Such views, if spouted often enough, enter popular consciousness and become accepted as “truth”. It is too easy to get airplay simply by making generalised and unsupported statements about the parlous state of Australian schools (and by implication the people who staff them).
There are some real concerns and educators encounter these on a daily basis. However, addressing these real concerns is made more difficult by the prevailing climate of criticism and the apparent difficulty of crediting a profession dominated by women. And what is most shocking is the extent to which we teachers tolerate or even embrace our ‘abusers’.
Critics of education routinely make simplistic pronouncements that are ignorant of decades of research and the many great things achieved by our teachers and schools. Our accumulated expertise and wisdom in education is totally disregarded, yet international colleagues frequently express admiration for what we have achieved in education.[iii] These people look to Australia for leadership, research and guidance, while the uninformed urge us to copy Shanghai and the like. Our home grown critics argue that education is “broken” and must be “fixed”. Simplistic solutions are offered such as paying teachers by “results”, punishing poorly performing schools, sacking the “bottom 5%” of under-performing teachers[iv], appointing non-trained principals and other half-baked schemes to “drive up teacher quality”.
At conferences and professional development days, educators – members of that ‘battered profession’ – are routinely subjected to keynote speakers from “outside”, who project their utter ignorance of educational practice, research and theory onto the audience. Some naive pronouncements we have heard recently at principals’ conferences include “it’s time for teachers to start a conversation about good teaching”, and “teachers should work together like they do in Shanghai” – as if the profession was a wasteland with no knowledge or skill base to lay claim to. The assembled, experienced educators sit passively and take the ‘lashings’ dealt out to them. It is hardly surprising that educators have lost self-confidence after years of such treatment.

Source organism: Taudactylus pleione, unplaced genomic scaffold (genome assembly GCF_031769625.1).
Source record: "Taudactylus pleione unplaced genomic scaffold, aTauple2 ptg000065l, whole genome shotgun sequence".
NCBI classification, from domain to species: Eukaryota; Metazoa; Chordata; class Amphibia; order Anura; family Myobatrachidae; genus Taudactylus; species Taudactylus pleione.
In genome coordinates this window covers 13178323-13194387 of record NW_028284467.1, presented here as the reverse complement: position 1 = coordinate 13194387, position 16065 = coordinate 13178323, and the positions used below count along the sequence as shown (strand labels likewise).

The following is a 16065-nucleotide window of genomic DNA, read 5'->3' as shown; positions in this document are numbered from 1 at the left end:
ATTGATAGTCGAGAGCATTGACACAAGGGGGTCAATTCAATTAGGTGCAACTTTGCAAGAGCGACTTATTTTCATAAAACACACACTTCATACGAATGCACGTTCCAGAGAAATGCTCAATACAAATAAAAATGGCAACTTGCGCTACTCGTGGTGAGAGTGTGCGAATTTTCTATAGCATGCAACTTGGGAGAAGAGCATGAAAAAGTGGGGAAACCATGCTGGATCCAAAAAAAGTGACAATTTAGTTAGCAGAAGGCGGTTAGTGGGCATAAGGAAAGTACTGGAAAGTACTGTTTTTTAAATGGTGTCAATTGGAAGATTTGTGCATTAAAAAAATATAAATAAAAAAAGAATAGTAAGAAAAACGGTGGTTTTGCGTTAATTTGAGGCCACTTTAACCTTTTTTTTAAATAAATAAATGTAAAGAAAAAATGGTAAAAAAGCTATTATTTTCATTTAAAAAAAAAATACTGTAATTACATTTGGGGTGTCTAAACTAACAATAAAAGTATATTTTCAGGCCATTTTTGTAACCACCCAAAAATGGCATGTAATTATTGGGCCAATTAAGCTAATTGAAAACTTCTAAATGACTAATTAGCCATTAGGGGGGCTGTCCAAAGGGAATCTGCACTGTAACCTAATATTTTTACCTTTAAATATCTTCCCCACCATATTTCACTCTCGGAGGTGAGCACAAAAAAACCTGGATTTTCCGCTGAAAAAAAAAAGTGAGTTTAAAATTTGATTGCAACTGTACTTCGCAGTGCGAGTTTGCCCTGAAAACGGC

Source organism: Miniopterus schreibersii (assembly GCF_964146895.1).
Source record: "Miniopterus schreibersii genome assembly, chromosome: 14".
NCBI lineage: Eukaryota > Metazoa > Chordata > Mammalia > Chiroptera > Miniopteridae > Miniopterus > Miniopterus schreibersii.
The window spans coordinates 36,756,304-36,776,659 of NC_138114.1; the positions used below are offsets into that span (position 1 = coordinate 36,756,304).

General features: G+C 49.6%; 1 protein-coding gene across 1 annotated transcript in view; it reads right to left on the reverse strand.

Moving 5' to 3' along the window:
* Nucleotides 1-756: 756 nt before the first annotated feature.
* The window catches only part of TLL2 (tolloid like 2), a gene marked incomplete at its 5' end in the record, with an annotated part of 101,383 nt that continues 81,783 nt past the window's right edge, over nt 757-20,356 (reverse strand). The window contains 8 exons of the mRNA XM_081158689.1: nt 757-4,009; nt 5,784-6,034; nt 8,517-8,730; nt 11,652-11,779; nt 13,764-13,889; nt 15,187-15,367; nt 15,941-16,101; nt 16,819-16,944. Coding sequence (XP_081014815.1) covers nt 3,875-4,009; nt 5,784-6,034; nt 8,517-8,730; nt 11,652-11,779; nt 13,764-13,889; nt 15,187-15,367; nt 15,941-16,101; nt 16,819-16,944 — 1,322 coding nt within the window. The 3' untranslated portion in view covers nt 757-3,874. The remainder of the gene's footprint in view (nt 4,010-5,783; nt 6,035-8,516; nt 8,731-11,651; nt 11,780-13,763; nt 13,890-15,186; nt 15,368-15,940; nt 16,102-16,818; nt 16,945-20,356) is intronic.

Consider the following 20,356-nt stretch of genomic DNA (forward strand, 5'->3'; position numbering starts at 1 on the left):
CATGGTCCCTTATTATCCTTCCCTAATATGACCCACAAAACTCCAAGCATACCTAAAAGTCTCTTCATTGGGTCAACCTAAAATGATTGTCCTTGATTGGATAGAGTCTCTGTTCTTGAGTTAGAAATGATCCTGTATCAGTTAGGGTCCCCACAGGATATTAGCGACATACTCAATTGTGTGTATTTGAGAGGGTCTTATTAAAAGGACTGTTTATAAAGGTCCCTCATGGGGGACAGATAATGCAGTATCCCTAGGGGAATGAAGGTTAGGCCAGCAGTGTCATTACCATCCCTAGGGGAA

It is difficult to imagine that the most sought-after speakers at medical conferences would be people with no medical training at all and who, worse still, delivered speeches in which they insulted doctors’ competence and claimed that the medical profession knows little about successfully treating patients. The medical profession and others like it are, however, male-dominated and thus assumed to be knowledgeable and competent.
What keeps a battered partner with her abuser is the “being nice because of remorse” that occurs after a battering, something recognised as “traumatic bonding”. The feelings of guilt, powerlessness and of having “nowhere else to go” are also important. Our ‘abused’ profession keeps coming back for more because the ‘abusers’ seem sympathetic to our dearly held values – concern for young people and our belief in the value of education for improving lives, for example. We bond with our critics and take their utterances seriously, discounting our own knowledge in the process.[v] Only a profession whose self-esteem had been harmed by years of ‘abuse’ and resultant low status would allow itself to be denigrated and patronised in this fashion and, worse still, pay handsome fees to its ‘abusers’ for the privilege of hearing its competence ignored, derided or dismissed.